There are other professionals who may play a role, too, such as an industrial hygienist.
What Is an Occupational EHS Program?
Organizations try to manage risks related to EHS hazards through EHS programs at the workplace. These programs attempt to identify, assess, and control hazards at work as well as train workers about the hazards and how to work in a safe and health manner, protecting their safety and health, the safety and health of others in the workplace, and the safety, health, and environmental conditions in their larger community.
Safety management programs, such as ANSI Z10 or those run according to the safety management best practices from OSHA, provide a formulaic and often systematic way to do this. And don’t forget that globally we now have the ISO 45001 Global Standard for Occupational Health and Safety Management Systems.
Of course, EHS training is a part of an EHS program.
What Is EHS Software?
There are a large number of software applications that can be used as part of a company’s EHS management program. These can include software applications that:
- Help to manage the health and safety management program
- Manage safety data sheets (SDSs)
- Manage confined space entry permits, hot work permits, and similar written permits programs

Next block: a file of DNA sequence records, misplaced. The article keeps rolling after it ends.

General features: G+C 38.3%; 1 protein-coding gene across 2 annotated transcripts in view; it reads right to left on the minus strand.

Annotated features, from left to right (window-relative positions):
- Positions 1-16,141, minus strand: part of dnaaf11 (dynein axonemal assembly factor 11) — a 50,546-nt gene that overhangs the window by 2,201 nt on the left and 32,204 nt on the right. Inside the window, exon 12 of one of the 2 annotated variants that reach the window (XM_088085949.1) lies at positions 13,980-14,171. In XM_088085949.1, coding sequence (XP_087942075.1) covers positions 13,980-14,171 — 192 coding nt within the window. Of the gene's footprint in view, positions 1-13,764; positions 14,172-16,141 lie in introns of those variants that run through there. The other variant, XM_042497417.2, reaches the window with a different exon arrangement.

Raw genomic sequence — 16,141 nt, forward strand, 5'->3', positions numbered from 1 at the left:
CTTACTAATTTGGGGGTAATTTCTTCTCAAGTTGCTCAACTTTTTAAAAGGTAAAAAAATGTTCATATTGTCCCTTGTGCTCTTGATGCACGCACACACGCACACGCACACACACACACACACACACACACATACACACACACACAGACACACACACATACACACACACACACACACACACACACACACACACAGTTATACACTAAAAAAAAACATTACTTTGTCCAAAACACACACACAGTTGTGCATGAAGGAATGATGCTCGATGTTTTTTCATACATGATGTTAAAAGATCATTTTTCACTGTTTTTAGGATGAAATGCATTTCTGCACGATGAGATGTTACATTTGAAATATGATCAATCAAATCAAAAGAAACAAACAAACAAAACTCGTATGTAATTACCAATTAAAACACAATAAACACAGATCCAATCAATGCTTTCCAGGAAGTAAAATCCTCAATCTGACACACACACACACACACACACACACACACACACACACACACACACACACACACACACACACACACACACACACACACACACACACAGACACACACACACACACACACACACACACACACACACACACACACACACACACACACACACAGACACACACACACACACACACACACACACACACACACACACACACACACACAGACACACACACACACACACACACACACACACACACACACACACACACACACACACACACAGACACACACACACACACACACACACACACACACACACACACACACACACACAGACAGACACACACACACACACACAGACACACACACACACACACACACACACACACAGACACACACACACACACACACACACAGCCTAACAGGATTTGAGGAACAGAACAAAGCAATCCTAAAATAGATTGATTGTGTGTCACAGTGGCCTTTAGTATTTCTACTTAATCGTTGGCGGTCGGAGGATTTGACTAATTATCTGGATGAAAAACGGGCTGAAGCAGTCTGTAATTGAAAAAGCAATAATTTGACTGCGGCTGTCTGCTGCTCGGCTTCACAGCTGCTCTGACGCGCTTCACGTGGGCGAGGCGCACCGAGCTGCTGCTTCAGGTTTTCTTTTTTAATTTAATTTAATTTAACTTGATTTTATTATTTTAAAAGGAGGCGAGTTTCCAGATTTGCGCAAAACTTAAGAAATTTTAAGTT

- Manage incident investigations
- Manage spill responses
- Manage emissions tracking
- Manage EHS training
- And much more
The video below is an overview of our Vector EHS Safety Management software. Give it a listen if you’d like to learn even more.
The video below gives an overview of one type of EHS software–a learning management system, also known as an LMS, for safety training administration.
Learning management systems are increasingly common for safety training purposes because they increase efficiency, reduce costs, save time, and improve learning results. An LMS can help you manage and administer your EHS training program, including training compliance requirements.
Most of these EHS software applications also now have compatible mobile apps that make it easier to use them in the field and/or when it’s most convenient for you–even at home.
Question: What Aspects of EHS Are You Most Interested In?
We hope this introduction gave you a better idea of what EHS is, why it’s important, who plays a role, what some of the techniques are, and more. What part of EHS do you work most closely in? Or what would you like to learn more about?
Leave us a comment here and let us know what you do and what’s on your mind.
And please DOWNLOAD THE FREE GUIDE TO RISK-BASED SAFETY MANAGEMENT, below.
Free Download–Guide to Risk-Based Safety Management
Download this free guide to using risk management for your occupational safety and health management program.